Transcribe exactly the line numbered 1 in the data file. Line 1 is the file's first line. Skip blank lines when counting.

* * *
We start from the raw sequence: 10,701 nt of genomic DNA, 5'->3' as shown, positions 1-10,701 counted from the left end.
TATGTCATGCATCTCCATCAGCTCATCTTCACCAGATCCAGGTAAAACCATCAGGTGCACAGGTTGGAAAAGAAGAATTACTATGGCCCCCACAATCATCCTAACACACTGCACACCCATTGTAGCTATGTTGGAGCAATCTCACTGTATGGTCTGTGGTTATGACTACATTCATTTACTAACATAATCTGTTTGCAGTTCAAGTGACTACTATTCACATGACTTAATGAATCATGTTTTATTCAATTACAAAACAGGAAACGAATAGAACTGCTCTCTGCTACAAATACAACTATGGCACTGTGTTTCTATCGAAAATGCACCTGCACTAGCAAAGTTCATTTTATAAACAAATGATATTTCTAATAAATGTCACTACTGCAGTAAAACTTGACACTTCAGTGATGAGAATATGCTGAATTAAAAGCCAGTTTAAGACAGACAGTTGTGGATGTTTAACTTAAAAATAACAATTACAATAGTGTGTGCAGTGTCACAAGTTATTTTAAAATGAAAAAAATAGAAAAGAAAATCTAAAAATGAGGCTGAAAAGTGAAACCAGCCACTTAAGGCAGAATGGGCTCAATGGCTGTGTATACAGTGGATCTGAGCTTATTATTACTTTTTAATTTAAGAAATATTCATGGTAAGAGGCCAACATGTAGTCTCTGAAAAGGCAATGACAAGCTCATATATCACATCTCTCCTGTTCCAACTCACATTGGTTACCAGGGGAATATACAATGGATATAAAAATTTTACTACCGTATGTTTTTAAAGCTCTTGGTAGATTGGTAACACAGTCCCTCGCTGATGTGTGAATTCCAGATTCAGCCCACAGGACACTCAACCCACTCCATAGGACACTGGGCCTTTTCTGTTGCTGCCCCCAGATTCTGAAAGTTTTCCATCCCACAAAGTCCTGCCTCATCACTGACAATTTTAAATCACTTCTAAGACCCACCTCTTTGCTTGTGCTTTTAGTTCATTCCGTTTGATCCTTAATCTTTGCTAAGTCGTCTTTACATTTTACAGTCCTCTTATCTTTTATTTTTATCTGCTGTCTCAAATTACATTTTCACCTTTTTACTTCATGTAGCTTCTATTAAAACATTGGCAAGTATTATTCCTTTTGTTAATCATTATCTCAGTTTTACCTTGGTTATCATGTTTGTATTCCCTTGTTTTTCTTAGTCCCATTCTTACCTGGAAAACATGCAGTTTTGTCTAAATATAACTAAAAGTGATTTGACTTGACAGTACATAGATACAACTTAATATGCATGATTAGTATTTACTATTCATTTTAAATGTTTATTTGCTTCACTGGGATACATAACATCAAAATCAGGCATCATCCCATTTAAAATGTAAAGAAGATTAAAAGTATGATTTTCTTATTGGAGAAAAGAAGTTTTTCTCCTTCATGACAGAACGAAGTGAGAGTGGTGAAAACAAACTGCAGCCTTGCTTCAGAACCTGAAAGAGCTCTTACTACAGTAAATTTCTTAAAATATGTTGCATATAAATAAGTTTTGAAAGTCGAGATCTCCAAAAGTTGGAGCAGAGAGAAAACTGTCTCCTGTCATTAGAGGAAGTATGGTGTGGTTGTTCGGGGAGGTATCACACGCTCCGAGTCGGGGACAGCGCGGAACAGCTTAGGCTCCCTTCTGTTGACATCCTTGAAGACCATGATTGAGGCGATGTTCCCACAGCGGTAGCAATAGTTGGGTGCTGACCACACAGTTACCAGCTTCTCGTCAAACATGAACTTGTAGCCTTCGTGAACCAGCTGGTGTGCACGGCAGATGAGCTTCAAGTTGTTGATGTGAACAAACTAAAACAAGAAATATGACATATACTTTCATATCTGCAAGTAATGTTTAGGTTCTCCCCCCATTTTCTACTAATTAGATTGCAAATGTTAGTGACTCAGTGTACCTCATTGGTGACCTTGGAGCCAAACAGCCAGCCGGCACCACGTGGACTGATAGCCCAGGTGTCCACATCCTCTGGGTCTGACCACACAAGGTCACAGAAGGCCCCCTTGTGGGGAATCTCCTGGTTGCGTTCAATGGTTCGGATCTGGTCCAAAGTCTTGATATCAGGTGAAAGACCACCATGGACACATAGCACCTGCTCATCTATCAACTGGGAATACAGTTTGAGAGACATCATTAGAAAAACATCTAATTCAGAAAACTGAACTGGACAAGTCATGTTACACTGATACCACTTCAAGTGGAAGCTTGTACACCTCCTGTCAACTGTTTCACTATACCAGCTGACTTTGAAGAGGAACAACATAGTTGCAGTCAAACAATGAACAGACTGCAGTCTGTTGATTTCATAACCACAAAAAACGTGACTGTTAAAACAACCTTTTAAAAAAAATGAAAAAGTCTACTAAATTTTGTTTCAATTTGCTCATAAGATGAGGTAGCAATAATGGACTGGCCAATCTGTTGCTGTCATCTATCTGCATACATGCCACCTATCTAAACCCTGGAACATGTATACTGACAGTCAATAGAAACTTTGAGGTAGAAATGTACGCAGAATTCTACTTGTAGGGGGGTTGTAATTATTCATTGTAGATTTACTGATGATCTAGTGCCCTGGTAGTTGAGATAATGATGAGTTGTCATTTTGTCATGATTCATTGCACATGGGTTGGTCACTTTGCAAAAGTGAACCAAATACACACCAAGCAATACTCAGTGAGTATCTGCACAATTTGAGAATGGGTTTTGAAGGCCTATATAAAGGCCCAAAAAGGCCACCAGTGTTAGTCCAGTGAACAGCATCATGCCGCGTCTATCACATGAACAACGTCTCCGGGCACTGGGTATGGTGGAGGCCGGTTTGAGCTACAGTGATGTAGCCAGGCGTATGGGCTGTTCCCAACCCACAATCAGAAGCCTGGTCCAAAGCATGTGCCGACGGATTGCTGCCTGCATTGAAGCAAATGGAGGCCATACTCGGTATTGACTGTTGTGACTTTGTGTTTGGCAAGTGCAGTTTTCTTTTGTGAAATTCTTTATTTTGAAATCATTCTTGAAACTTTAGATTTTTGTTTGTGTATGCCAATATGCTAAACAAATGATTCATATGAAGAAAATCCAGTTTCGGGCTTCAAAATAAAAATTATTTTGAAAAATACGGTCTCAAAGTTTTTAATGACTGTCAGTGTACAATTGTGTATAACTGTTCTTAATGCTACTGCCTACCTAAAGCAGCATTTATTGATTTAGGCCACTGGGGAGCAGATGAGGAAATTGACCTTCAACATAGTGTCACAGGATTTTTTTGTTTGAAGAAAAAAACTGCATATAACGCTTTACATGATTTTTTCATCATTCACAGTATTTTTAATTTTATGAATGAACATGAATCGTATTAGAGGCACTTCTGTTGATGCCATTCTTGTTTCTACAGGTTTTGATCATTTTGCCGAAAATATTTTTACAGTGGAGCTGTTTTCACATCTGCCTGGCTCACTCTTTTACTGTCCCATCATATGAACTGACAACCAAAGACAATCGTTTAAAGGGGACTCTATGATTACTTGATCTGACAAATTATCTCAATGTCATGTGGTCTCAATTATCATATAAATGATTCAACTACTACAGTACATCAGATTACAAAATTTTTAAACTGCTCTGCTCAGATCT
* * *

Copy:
We start from the raw sequence: 10,701 nt of genomic DNA, 5'->3' as shown, positions 1-10,701 counted from the left end.